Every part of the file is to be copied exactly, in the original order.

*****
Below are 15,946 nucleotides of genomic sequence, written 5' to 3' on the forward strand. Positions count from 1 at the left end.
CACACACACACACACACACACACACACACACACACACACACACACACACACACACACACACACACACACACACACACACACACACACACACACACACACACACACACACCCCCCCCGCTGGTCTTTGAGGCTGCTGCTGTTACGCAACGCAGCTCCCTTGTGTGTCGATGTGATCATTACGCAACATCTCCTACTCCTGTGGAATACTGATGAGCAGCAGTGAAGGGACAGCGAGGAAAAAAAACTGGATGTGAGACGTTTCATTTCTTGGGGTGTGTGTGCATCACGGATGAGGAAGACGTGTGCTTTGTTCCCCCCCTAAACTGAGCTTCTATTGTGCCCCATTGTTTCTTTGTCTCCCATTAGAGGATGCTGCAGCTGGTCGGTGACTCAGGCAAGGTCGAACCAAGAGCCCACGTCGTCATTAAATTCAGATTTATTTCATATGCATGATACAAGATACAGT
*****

Below are 15,946 nucleotides of genomic sequence, written 5' to 3' on the forward strand. Positions count from 1 at the left end.
CACACACACACACACACACACACACACACACACACACACACACACACACACACACACACACACACACACACACACACACACACACACACACACACACACACACACACACCCCCCCCGCTGGTCTTTGAGGCTGCTGCTGTTACGCAACGCAGCTCCCTTGTGTGTCGATGTGATCATTACGCAACATCTCCTACTCCTGTGGAATACTGATGAGCAGCAGTGAAGGGACAGCGAGGAAAAAAAACTGGATGTGAGACGTTTCATTTCTTGGGGTGTGTGTGCATCACGGATGAGGAAGACGTGTGCTTTGTTCCCCCCCTAAACTGAGCTTCTATTGTGCCCCATTGTTTCTTTGTCTCCCATTAGAGGATGCTGCAGCTGGTCGGTGACTCAGGCAAGGTCGAACCAAGAGCCCACGTCGTCATTAAATTCAGATTTATTTCATATGCATGATACAAGATACAGT